this quikie written for KoreanZ.com
Craig Barrett, the President and CEO of Intel opened CES on Friday night. The show opened in a jubilant and exciting fashion with the Blue Man Group: a famous trio of US performers with blue-painted faces whose antics have amused hundreds of thousands on stage and in recent Pentium 3 ads. Barrett himself emerged from a quivering mass of jelly, removed from his head by the blue men to the great amusement and delight of the audience. The presentation struggled from there on, however. The presentation tried very much to be “hip” and “cool,” even going so far as bringing Sinbad, the famous US comedian, and several inner-city teenagers on stage, but Barrett just deadpanned his role.
Barrett’s unsurprising vision for Intel, driven home repeatedly and unabashedly during the course of his speech, was that a powerful PC will remain the center of an ever-expanding universe of peripherals. In fact, he went so far as to call just about everything non-PC a “peripheral.” According to Barrett, PDAs are computer peripherals. In this world view, the more peripherals you have, the more you are empowered to do and the more value your computer brings you – he even had a catchphrase for it: PC^x. X, of course, being the number of peripherals you possess.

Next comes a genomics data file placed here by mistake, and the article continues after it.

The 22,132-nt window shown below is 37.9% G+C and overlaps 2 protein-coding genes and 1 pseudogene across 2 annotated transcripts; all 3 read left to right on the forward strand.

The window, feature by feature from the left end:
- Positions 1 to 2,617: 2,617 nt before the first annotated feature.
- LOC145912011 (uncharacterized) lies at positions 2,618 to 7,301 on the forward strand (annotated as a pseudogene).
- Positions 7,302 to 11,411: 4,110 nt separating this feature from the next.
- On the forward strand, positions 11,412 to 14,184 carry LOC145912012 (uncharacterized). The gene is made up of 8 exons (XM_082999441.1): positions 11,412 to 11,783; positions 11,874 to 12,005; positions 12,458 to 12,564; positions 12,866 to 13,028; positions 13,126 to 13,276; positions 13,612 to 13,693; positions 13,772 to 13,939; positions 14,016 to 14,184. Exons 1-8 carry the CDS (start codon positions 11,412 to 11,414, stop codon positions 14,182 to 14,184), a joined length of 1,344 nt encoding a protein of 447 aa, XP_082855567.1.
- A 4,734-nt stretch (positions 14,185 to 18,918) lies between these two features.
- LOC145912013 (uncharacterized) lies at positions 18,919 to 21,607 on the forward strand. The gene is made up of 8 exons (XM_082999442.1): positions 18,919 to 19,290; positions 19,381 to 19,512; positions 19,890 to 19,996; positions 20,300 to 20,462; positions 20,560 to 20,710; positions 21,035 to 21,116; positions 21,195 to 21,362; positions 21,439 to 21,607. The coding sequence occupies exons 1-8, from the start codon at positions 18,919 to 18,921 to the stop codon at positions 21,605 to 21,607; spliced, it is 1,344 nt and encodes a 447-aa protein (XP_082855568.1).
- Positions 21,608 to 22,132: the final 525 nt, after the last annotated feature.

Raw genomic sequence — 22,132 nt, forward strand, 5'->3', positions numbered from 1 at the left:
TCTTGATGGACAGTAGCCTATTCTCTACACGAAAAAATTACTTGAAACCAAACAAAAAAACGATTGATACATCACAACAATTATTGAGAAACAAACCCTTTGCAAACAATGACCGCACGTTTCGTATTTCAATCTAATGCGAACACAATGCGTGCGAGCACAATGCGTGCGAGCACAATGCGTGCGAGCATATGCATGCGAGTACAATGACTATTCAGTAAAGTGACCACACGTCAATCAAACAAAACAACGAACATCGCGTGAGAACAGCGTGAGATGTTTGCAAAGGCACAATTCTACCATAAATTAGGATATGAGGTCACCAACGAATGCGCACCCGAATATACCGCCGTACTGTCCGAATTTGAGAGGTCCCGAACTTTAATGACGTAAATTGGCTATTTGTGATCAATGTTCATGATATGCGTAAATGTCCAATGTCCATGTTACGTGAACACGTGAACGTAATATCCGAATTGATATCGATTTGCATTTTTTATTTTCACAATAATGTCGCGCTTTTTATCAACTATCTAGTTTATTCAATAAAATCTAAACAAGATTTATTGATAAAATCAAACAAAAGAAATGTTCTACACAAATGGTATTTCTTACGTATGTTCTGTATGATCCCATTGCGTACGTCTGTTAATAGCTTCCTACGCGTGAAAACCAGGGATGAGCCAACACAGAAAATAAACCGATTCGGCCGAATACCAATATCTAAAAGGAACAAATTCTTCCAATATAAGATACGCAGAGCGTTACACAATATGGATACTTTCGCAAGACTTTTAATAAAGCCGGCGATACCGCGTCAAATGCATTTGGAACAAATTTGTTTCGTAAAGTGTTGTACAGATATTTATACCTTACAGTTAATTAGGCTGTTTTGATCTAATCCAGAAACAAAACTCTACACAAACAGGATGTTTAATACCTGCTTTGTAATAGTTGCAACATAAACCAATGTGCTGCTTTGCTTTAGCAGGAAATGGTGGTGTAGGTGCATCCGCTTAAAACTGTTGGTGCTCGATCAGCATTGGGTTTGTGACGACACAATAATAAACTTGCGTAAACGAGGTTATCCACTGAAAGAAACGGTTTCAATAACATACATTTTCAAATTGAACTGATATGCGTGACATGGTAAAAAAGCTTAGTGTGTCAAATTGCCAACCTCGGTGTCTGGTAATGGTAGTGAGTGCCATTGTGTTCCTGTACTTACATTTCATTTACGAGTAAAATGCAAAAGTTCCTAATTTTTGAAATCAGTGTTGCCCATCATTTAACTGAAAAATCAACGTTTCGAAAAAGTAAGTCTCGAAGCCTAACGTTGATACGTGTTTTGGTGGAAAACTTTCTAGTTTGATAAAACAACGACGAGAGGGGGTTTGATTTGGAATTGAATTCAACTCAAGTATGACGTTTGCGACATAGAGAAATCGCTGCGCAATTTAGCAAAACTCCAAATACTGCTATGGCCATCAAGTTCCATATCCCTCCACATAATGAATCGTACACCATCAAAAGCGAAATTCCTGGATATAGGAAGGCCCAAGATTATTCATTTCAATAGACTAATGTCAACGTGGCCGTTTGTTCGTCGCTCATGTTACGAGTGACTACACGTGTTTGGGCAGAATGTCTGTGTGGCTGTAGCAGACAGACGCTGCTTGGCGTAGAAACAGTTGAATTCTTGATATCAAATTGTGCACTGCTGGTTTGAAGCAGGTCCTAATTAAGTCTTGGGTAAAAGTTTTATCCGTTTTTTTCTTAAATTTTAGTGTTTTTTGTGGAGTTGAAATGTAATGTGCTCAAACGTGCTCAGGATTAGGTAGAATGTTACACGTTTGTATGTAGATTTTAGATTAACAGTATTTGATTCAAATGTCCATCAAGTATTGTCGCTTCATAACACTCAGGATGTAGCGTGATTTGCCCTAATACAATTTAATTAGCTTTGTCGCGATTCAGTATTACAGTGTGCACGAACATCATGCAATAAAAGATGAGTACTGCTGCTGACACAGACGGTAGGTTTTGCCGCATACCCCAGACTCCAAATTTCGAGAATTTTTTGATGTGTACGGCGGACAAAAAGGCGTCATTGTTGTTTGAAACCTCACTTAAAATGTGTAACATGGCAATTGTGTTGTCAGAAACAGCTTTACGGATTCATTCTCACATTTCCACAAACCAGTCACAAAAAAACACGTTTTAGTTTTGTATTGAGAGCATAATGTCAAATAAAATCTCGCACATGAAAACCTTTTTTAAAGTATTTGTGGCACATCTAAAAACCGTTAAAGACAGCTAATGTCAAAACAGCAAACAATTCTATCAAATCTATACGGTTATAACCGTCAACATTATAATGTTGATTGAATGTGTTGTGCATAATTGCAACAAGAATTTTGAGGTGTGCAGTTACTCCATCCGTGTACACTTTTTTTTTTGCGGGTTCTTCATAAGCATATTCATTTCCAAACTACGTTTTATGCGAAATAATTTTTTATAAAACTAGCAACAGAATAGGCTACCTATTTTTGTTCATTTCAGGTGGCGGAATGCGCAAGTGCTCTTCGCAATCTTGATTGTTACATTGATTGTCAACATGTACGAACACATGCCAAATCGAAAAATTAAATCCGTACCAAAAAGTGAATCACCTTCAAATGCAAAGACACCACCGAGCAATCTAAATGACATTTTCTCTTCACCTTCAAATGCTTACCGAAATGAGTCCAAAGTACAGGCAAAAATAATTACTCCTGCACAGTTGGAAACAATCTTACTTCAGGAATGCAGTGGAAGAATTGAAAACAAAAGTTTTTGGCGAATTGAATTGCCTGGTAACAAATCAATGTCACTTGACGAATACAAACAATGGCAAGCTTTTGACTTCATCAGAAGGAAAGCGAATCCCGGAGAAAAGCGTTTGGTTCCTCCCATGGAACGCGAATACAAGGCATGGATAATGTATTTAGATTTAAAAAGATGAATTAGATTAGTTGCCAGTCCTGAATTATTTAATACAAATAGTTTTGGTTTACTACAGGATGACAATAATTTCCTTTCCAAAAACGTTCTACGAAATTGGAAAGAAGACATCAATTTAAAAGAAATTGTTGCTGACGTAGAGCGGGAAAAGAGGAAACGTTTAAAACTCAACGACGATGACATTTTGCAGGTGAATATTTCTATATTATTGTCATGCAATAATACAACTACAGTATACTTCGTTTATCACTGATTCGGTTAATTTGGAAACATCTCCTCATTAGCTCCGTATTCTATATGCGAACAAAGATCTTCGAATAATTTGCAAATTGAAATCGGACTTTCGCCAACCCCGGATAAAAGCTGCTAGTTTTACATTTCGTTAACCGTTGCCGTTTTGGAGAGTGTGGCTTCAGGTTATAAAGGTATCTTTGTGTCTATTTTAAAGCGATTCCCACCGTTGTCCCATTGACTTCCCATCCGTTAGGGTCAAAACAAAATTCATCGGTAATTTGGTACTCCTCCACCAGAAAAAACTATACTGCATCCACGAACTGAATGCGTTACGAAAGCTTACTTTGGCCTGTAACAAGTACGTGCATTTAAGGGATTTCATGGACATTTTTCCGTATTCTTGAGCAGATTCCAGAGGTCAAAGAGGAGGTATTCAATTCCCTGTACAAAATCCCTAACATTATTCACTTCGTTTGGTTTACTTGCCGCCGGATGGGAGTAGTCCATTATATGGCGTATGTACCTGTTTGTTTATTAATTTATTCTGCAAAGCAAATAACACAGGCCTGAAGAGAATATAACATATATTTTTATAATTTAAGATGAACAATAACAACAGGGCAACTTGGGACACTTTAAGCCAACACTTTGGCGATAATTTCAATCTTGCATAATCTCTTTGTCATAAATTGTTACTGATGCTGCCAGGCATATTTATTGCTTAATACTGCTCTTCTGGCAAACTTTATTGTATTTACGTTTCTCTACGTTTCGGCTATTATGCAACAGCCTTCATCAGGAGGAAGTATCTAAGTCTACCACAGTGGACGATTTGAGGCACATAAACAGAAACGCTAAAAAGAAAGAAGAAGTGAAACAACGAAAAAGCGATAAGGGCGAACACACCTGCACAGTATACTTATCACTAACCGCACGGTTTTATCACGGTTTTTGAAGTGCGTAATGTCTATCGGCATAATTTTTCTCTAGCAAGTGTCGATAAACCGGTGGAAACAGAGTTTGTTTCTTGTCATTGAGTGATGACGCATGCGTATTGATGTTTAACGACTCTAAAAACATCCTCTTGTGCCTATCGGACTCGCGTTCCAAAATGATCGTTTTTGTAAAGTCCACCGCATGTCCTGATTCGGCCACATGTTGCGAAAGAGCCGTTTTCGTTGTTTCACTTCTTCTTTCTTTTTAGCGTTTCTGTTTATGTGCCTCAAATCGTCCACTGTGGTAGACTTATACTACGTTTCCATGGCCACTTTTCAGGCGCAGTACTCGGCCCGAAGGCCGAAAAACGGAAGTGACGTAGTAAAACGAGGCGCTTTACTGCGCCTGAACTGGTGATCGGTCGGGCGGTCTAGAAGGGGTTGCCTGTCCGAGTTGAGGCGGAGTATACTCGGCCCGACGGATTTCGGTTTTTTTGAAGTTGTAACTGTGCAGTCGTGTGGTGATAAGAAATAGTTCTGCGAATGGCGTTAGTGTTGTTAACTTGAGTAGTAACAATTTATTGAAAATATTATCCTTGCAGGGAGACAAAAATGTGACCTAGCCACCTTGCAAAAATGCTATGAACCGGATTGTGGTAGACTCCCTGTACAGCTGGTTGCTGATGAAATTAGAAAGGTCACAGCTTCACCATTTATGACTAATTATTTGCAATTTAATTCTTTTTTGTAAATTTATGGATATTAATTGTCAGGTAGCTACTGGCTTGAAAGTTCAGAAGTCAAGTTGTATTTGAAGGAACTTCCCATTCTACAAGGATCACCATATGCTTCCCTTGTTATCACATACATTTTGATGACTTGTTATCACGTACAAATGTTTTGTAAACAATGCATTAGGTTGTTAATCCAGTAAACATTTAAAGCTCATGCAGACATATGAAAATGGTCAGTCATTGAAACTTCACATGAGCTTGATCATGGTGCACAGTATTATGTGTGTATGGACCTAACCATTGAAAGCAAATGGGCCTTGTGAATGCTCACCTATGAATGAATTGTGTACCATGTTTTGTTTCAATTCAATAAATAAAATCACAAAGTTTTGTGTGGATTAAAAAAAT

And devices that have traditionally been independent and analog will be transformed into PC peripherals, in Intel’s view. Ultimately just about everything in the home or office ends up, conceptually, a peripheral in the home. Which is great for Intel, since centrally managing a houseful of devices and applications would certainly take a pretty powerful processor.
To Intel’s credit, however, this model is actually pretty feasible. Once a consumer has bought a top-of-the line PC, it’d be too bad to let that compute power go to waste – leveraging this centralized power to enable simple, low cost devices does allow for a low-cost but rich experience. Intel showed off their simple digital camera, microscope, MP3 player (newly announced at the show: it looked pretty cool with 128Mb of memory!), a chatpad (for instant messaging from the couch) and sound recorder (for kids) as well as RCA’s eBook. These devices can be designed simply even while incorporating advanced features by assuming a connection to a fast PC with advanced software and a rich user interface.
Intel also showcased their support for P2P, even demoing a video filesharing application of their own, called Popster, and discussing new applications that allow a company to exploit unused processing and storage space on its desktops. Such applications are, surprise!, heavily compute intensive.
The show ended with a bang, literally, as the Blue Man Group reappeared and explosively showered the audience with paper rolls.